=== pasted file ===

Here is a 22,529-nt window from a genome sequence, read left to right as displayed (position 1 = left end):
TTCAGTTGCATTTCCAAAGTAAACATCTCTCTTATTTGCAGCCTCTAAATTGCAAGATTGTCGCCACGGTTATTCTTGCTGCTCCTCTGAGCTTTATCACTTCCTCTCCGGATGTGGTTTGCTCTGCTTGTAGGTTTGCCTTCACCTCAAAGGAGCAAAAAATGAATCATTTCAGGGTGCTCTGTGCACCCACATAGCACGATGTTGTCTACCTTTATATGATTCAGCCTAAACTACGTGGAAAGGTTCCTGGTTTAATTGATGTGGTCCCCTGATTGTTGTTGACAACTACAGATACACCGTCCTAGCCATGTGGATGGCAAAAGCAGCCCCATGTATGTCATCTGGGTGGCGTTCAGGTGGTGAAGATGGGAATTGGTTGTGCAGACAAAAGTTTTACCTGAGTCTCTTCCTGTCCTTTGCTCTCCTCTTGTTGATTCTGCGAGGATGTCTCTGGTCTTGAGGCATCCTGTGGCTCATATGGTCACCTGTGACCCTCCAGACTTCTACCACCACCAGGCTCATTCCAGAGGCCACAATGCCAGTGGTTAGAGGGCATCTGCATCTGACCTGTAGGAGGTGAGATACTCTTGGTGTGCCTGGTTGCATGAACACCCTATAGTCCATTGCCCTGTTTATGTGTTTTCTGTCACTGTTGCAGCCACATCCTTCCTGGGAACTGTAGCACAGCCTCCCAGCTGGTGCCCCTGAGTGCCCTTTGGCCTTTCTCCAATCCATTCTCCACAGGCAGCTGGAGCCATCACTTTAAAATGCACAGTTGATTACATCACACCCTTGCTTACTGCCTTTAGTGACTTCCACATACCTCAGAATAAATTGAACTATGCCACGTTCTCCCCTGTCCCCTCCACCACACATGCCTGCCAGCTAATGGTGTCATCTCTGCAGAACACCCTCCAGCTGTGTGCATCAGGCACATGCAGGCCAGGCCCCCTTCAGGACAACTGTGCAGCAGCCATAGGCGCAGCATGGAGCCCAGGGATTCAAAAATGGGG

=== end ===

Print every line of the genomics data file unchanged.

Here is a 22,529-nt window from a genome sequence, read left to right as displayed (position 1 = left end):
TTCAGTTGCATTTCCAAAGTAAACATCTCTCTTATTTGCAGCCTCTAAATTGCAAGATTGTCGCCACGGTTATTCTTGCTGCTCCTCTGAGCTTTATCACTTCCTCTCCGGATGTGGTTTGCTCTGCTTGTAGGTTTGCCTTCACCTCAAAGGAGCAAAAAATGAATCATTTCAGGGTGCTCTGTGCACCCACATAGCACGATGTTGTCTACCTTTATATGATTCAGCCTAAACTACGTGGAAAGGTTCCTGGTTTAATTGATGTGGTCCCCTGATTGTTGTTGACAACTACAGATACACCGTCCTAGCCATGTGGATGGCAAAAGCAGCCCCATGTATGTCATCTGGGTGGCGTTCAGGTGGTGAAGATGGGAATTGGTTGTGCAGACAAAAGTTTTACCTGAGTCTCTTCCTGTCCTTTGCTCTCCTCTTGTTGATTCTGCGAGGATGTCTCTGGTCTTGAGGCATCCTGTGGCTCATATGGTCACCTGTGACCCTCCAGACTTCTACCACCACCAGGCTCATTCCAGAGGCCACAATGCCAGTGGTTAGAGGGCATCTGCATCTGACCTGTAGGAGGTGAGATACTCTTGGTGTGCCTGGTTGCATGAACACCCTATAGTCCATTGCCCTGTTTATGTGTTTTCTGTCACTGTTGCAGCCACATCCTTCCTGGGAACTGTAGCACAGCCTCCCAGCTGGTGCCCCTGAGTGCCCTTTGGCCTTTCTCCAATCCATTCTCCACAGGCAGCTGGAGCCATCACTTTAAAATGCACAGTTGATTACATCACACCCTTGCTTACTGCCTTTAGTGACTTCCACATACCTCAGAATAAATTGAACTATGCCACGTTCTCCCCTGTCCCCTCCACCACACATGCCTGCCAGCTAATGGTGTCATCTCTGCAGAACACCCTCCAGCTGTGTGCATCAGGCACATGCAGGCCAGGCCCCCTTCAGGACAACTGTGCAGCAGCCATAGGCGCAGCATGGAGCCCAGGGATTCAAAAATGGGG